24. Calls on the Member States to be very careful in an environment of slow growth or recession and to avoid late devolution of anticipated tax reimbursements as this could create additional liquidity problems, particularly for SMEs;

Fighting tax fraud and evasion and abolishing double taxation, double non-taxation and discriminatory measures against EU enterprises

25. Calls on the Member States to improve substantially their tax surveillance, control and collection capacity, thereby generating additional resources to promote growth and jobs as laid down in the EU 2020 strategy; underlines that national best practices in making tax administration more efficient should be compiled in a transparent manner – preferably in a European code of best practice within the EU-wide tax information system – and carefully taken into account; is concerned by the tendency in a number of Member States to cut staff and other resources at tax authorities and similar bodies; stresses that this could weaken the ability to provide fair and efficient service to enterprises and individuals and to counter tax fraud and tax evasion; in light of this, urges the Member States to allocate adequate financial and human resources to their national tax administrations and tax audit staff;

26. Calls on the Member States to improve their administrative cooperation in the area of direct taxation;

27. Calls again on the Commission to provide more budgetary resources and staff to DG TAXUD to help it develop EU policies and proposals concerning double non-taxation, tax evasion and fraud;

28. Welcomes the Commission’s Communication entitled “An Action Plan to strengthen the fight against tax fraud and tax evasion” as well as its recommendations on “measures intended to encourage third countries to apply minimum standards of good governance in tax matters” and “aggressive tax planning”;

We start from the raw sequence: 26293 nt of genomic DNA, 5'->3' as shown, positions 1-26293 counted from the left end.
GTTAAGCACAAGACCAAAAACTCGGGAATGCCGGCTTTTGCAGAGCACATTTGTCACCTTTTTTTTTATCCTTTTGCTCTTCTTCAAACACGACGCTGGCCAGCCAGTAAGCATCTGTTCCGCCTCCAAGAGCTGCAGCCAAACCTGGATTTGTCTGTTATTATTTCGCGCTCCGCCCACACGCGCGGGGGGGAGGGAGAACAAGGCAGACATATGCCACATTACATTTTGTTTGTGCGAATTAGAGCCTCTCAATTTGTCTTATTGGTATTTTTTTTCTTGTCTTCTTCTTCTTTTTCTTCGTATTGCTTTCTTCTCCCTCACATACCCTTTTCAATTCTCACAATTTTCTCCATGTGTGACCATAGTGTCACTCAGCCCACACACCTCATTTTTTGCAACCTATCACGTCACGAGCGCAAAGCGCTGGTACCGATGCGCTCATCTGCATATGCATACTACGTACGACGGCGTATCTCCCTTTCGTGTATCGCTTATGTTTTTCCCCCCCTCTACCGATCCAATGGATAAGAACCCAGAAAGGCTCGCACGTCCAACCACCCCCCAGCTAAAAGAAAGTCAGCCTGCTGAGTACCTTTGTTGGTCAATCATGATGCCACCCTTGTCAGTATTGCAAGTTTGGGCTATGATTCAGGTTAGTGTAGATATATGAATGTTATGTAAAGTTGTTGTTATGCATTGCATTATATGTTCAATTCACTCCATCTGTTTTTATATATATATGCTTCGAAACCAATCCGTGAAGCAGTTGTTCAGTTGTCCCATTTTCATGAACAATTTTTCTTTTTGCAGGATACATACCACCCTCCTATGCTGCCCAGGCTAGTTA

29. Calls on the Member States to work actively in line with the Commission’s Communication and recommendations by taking coordinated and determined EU action against tax fraud, tax evasion, tax avoidance, aggressive tax planning and tax havens, thereby guaranteeing a fairer distribution of the fiscal effort and increased tax revenues; urges the Member States to swiftly implement, among the many specific measures to be taken in this context, the Commission proposals for the introduction of a General Anti-Abuse Rule to counteract aggressive tax planning practices and for the inclusion of a clause in their respective double taxation conventions to prevent occurrences of double non-taxation;

30. Notes that an estimated EUR 1 trillion in public revenue is lost every year in the EU because of tax fraud and tax avoidance; calls on the Member States to take the measures needed to at least halve the tax gap by 2020;

31. Stresses that reduced levels of fraud and evasion would strengthen the growth potential in the economy by making public finances healthier – which would increase the public funds available for fostering investment and enhancing the European social market economy – and by making enterprises compete on level playing field;

32. Urges the Member States to engage in serious negotiations and complete the procedures for all pending legislative proposals regarding issues of tax fraud, tax evasion, tax avoidance, aggressive tax planning and tax havens; calls, inter alia, on the Member States to conclude the process of reviewing and extending the scope of the Savings Taxation Directive and, following the report from Parliament, to adopt and implement without delay the Commission’s proposal for a Quick Reaction Mechanism against VAT fraud;